The effects of ethinylestradiol and progestins ("the pill") on cognitive function in pre-menopausal women

Gogos,A, Wu,YC, Williams,AS and Byrne,LK 2014, The effects of ethinylestradiol and progestins ("the pill") on cognitive function in pre-menopausal women, Neurochemical research, vol. 39, no. 12, pp. 2288-2300, doi: 10.1007/s11064-014-1444-6.

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Title The effects of ethinylestradiol and progestins ("the pill") on cognitive function in pre-menopausal women
Author(s) Gogos,A
Byrne,LKORCID iD for Byrne,LK
Journal name Neurochemical research
Volume number 39
Issue number 12
Start page 2288
End page 2300
Publisher Springer
Place of publication New York, NY
Publication date 2014-12
ISSN 1573-6903
Keyword(s) Cognition
Oral contraceptive (OC)
Sex hormones
Science & Technology
Life Sciences & Biomedicine
Biochemistry & Molecular Biology
Neurosciences & Neurology
Summary Oral contraceptives (OCs), often referred to as "the pill", are the most commonly employed form of reversible contraception. OCs are comprised of combined synthetic estrogen and progestin, which work to suppress ovulation and subsequently protect against pregnancy. To date, almost 200 million women have taken various formulations of OC, making it one of the most widely consumed classes of medication in the world. While a substantial body of literature has been dedicated to understanding the physical effects of OCs, much less is known about the long term consequences of OC use on brain anatomy and the associated cognitive effects. Accumulating evidence suggests that sex hormones may significantly affect human cognition. This phenomenon has been commonly studied in older populations, such as in post-menopausal women, while research in healthy, pre-menopausal women remains limited. The current review focused on the effects of OCs on human cognition, with the majority of studies comparing pre-menopausal OC users to naturally cycling women. Human neuroimaging data and animal studies are also described herein. Taken together, the published findings on OC use and human cognition are varied. Of those that do report positive results, OC users appear to have improved verbal memory, associative learning and spatial attention. We recommend future research to employ blinding procedures and randomised designs. Further, more detailed information pertaining to the specific generation and phasic type of OCs, as well as menstrual cycle phase of the OC non-users should be considered to help unmask the potential impact of OC use on human cognition.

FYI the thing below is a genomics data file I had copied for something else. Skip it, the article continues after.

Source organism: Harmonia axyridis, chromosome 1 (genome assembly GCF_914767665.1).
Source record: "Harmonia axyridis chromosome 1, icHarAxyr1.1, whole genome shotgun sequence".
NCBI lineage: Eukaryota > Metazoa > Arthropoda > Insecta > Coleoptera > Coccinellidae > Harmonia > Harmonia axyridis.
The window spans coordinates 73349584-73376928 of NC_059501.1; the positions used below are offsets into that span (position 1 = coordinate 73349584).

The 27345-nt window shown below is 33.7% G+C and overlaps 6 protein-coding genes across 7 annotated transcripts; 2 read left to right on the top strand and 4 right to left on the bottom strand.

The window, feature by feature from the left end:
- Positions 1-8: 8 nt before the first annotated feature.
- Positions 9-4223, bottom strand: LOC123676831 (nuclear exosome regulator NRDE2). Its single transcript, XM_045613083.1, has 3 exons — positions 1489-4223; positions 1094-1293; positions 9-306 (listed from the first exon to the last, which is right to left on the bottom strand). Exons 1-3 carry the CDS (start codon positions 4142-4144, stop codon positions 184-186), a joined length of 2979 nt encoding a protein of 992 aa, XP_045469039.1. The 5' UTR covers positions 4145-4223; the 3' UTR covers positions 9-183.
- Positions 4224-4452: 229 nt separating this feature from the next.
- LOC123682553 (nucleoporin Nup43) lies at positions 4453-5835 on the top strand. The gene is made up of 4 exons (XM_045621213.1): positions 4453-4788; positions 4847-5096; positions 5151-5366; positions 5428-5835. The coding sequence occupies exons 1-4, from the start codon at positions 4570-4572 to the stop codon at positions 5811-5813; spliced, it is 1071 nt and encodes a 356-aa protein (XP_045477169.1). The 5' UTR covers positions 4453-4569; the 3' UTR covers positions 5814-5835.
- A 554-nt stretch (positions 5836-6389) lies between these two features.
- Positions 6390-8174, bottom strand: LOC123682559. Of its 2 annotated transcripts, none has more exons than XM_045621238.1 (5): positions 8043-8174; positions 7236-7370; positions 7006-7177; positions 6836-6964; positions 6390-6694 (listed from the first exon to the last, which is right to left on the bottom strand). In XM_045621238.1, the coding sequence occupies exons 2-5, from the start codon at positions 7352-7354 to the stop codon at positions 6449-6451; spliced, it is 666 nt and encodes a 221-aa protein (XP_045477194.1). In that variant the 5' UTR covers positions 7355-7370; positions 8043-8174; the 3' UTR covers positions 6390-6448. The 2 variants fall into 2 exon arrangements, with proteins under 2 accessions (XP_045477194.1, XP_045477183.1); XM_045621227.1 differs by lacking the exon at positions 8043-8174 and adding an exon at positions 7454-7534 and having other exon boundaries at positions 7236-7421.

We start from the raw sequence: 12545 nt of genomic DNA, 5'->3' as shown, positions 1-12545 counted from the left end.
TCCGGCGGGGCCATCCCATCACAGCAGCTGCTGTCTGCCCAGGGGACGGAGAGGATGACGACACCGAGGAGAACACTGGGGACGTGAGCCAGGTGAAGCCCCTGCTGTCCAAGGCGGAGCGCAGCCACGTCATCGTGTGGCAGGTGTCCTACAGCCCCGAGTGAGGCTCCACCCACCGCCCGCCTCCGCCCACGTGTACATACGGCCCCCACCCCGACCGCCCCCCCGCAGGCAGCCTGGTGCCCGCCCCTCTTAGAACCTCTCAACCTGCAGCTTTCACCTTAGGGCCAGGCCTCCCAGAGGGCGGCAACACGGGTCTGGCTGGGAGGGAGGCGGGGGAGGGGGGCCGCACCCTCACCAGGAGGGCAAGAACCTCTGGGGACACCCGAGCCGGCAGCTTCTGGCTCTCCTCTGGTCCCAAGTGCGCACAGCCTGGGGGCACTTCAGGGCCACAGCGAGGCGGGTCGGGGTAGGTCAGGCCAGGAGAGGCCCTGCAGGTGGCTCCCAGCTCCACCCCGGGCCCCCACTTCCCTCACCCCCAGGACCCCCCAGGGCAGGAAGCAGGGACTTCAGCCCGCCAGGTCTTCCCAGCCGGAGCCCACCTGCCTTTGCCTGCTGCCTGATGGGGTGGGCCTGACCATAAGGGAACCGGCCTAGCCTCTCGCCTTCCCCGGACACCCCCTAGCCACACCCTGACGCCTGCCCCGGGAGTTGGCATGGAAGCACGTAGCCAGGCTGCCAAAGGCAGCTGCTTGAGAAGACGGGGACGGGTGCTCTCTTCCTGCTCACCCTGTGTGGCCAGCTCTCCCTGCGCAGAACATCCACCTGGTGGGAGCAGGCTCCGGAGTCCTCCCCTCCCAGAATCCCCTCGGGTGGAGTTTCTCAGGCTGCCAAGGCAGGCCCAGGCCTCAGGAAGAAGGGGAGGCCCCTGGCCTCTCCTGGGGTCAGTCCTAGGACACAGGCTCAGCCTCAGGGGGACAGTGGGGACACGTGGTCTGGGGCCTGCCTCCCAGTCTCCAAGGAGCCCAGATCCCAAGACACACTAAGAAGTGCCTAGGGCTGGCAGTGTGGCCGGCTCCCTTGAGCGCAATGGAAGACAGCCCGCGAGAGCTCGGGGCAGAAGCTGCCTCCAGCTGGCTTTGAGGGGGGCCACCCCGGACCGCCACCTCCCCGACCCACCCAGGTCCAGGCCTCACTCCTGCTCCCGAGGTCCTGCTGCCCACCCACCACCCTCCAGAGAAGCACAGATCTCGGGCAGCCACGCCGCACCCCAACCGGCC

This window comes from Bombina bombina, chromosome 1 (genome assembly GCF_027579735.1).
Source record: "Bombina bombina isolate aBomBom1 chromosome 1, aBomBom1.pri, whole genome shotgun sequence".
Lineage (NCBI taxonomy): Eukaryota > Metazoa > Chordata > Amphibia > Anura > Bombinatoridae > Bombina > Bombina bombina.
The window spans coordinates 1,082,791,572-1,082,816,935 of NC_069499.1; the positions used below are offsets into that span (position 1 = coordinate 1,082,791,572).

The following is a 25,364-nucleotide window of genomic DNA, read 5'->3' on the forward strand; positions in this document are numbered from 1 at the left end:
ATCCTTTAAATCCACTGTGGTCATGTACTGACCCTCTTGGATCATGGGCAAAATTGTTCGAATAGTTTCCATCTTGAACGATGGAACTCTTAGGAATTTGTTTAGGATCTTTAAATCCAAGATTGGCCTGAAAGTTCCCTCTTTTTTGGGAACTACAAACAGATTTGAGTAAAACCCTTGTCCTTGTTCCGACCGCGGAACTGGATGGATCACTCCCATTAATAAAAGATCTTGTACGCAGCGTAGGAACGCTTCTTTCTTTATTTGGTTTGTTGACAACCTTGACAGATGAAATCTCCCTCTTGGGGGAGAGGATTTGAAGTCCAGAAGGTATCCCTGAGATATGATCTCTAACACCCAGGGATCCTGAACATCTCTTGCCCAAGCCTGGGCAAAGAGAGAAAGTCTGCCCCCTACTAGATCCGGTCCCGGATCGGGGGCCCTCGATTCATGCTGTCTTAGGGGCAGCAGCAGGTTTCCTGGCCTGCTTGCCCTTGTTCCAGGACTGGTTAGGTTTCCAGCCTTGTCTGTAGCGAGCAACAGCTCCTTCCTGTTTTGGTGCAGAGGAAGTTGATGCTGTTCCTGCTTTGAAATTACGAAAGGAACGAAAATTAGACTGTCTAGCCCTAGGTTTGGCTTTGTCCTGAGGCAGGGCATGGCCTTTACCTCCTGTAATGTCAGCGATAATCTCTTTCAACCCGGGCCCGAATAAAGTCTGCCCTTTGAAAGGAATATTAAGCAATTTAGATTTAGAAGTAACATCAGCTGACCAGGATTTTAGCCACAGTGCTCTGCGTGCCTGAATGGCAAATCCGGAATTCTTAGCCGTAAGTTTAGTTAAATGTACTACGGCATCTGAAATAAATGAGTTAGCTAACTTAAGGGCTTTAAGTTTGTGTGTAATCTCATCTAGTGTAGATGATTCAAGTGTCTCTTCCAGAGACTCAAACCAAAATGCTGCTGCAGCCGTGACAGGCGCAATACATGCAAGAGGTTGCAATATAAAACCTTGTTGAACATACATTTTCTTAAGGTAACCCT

Language eng
DOI 10.1007/s11064-014-1444-6
Field of Research 170199 Psychology not elsewhere classified
Socio Economic Objective 920507 Women's Health
HERDC Research category C1 Refereed article in a scholarly journal
ERA Research output type C Journal article
Copyright notice ©2014, Springer
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Document type: Journal Article
Collections: Faculty of Health
School of Psychology
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